A stupid thought, but one worth thinking about at the beginning of a project, is how does the project end? What are the end conditions? Or, to put it bluntly, how do you know when the project is finished? Traditional mid range ERP implementations are notorious for project creep. During the implementation, you suddenly find features in the software that you didn’t know about, and you start implementing those, and your four-month project is a five-month project. (E.g., I didn’t know it had a fixed asset module!) So, be clear about the scope of the initial implementation and define the end conditions.

Beware land and expand. If this is a mid-range implementation, you will have some of the software supplier’s consultants helping you implement the solution. They are very good at selling you more days: did you know the solution has a built-in fixed asset register? This is so prevalent, it has a name land and expand, and it will eat your budget in days. So, keep control of your project scope.

With that in mind, for a mid-sized implementation, you will need a project manager on your side (as well as the supplier’s project manager) to coordinate your resources, to keep the supplier honest (no land and expand), to own your budget and make sure you don’t over-spend. If you are new to ERP implementations, you will be thinking that (like marketing in a downturn) this is an expense you can do without. Stop! For bigger projects this is a key appointment. You ideally need to appoint someone who has implemented ERP before. If you don’t have that person in your organization, then go find someone. This need not be a permanent role, it is for the life of the project, so for many companies, a contracted professional ERP project manager is perfect.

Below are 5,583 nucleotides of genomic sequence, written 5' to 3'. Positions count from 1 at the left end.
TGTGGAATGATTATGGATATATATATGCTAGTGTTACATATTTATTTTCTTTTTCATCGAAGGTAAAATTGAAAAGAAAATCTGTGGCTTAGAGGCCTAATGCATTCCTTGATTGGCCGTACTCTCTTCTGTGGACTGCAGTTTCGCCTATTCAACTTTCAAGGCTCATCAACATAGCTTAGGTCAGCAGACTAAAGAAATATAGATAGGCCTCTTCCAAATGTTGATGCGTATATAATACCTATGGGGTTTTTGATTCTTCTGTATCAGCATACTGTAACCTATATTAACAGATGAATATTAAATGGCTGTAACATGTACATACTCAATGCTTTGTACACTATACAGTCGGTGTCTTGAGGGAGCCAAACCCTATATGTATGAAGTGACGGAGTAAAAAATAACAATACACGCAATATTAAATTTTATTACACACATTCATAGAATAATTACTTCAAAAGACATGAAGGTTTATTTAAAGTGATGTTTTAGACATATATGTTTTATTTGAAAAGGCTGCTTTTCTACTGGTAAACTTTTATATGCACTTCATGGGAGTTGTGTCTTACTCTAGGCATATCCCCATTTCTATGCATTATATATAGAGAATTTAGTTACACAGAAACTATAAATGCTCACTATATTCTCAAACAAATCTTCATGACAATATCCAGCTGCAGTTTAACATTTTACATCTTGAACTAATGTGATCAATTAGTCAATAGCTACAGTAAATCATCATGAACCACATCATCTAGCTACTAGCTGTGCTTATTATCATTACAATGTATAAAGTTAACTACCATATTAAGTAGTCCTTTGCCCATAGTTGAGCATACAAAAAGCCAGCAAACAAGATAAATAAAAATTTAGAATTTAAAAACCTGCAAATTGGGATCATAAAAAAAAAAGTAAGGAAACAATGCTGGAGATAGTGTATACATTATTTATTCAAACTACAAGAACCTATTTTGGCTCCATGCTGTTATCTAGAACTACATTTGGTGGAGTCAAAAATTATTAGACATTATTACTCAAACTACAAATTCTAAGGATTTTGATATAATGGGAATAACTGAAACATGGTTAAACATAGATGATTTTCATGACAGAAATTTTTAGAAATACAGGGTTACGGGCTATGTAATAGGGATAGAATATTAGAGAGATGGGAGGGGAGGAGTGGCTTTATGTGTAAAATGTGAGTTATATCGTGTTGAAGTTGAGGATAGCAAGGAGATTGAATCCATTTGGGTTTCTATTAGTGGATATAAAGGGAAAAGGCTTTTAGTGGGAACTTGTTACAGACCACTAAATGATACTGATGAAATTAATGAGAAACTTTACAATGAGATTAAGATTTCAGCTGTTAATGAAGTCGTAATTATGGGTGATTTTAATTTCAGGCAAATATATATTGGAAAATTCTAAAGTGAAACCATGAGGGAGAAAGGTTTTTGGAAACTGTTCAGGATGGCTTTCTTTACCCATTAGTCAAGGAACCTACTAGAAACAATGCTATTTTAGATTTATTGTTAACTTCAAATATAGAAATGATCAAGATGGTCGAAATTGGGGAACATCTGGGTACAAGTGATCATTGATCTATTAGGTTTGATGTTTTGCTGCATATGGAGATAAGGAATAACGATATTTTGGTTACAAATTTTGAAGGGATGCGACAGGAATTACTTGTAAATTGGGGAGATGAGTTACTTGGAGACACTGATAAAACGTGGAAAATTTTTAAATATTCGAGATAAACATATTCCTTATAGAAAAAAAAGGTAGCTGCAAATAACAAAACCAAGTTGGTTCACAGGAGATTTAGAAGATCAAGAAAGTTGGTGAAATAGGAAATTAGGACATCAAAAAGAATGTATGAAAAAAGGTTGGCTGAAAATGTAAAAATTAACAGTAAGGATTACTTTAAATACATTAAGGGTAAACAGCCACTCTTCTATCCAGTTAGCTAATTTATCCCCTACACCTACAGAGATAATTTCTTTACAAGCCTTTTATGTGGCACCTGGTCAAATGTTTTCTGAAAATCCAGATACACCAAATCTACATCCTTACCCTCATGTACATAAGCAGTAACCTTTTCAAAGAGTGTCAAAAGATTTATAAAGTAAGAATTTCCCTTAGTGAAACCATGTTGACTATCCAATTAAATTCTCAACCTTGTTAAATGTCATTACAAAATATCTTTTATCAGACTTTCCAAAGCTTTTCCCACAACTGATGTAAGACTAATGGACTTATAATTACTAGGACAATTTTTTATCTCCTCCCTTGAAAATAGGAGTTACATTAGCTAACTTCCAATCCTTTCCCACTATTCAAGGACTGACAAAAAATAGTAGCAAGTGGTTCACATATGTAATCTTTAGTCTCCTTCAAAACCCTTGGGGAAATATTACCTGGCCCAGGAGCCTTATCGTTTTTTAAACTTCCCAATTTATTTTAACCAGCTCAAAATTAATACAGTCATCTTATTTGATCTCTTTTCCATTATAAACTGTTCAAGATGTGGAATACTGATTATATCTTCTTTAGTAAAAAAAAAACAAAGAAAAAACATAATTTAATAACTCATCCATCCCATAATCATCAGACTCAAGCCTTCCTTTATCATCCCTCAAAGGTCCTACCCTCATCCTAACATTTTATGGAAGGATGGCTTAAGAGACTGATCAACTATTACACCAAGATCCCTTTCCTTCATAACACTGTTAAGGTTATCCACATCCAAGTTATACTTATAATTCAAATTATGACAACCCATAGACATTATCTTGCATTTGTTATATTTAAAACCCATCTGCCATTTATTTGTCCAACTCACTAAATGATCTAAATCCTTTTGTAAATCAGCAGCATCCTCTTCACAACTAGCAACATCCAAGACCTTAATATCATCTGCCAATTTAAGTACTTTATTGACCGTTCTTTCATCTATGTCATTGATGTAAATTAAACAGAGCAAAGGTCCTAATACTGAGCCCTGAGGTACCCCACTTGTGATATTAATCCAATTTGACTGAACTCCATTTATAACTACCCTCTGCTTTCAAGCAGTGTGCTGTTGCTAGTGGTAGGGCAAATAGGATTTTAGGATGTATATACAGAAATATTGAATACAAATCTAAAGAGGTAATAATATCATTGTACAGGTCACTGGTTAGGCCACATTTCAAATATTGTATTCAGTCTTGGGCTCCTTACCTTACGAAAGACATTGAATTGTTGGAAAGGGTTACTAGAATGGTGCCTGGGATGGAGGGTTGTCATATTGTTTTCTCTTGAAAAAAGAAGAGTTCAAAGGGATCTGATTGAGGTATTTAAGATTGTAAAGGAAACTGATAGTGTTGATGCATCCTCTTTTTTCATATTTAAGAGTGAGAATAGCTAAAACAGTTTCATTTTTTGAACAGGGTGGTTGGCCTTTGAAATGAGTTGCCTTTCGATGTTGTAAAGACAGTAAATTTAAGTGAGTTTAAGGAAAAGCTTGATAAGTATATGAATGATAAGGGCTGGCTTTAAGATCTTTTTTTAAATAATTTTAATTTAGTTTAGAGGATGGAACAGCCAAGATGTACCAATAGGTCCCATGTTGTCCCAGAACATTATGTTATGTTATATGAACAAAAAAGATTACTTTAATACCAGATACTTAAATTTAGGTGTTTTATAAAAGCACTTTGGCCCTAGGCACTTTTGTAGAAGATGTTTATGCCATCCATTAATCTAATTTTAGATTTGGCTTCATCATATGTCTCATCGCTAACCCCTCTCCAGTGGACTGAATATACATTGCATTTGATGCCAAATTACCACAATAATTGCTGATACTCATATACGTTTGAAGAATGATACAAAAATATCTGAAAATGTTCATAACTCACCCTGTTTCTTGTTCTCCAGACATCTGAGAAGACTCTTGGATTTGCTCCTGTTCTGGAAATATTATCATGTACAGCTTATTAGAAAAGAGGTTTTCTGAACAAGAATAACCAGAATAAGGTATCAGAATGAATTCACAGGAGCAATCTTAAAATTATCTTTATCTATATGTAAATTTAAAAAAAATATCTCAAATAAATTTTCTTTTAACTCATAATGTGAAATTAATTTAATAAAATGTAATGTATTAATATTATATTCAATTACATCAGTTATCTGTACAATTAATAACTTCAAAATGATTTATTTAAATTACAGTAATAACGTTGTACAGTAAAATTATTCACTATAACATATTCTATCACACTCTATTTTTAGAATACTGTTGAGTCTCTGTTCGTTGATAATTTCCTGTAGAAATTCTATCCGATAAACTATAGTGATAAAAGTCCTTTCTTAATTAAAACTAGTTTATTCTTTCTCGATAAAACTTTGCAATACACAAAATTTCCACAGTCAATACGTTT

Another thought, worthy of note. The project needs the commitment of the CEO. Unless the CEO is personally vested and totally believing in the project – it will fail. The business will at times have to prioritize resources in favor of the implementation project at the expense of business. The CEO needs his hands on the wheel when that shout must be made. Whilst this might seem blindingly obvious, I have seen many projects falter and sometimes fail because of this.

If you are a mid-sized company, you are probably moving from and old system to a new system, and at some point, you will need to think about data transfer. All new ERP systems will have mechanisms to suck the data out of your old system into your new system. But do you really want to? Is your data clean enough to become the foundation of the new system? Please make sure you know the answer to this, as otherwise you might be importing rubbish that will undermine your new system for months (sometimes years) to come. One water utility company I was working with had an old system that didn’t print the last line of the customer address, so the staff had become accustomed to using this line to make comments about the customer. This data was imported without checking, and the first invoice run with the new system (which printed all the address lines) was quite embarrassing! Many customers were not impressed at some of the comments!

Early wins are great for confidence and momentum. What do I mean? At the start of project, make the first phases the easy phases. Finance is always a good start. Pick something you know will be an easy-win and make sure you nail it. Seeing early success gives the project and the project team a boost.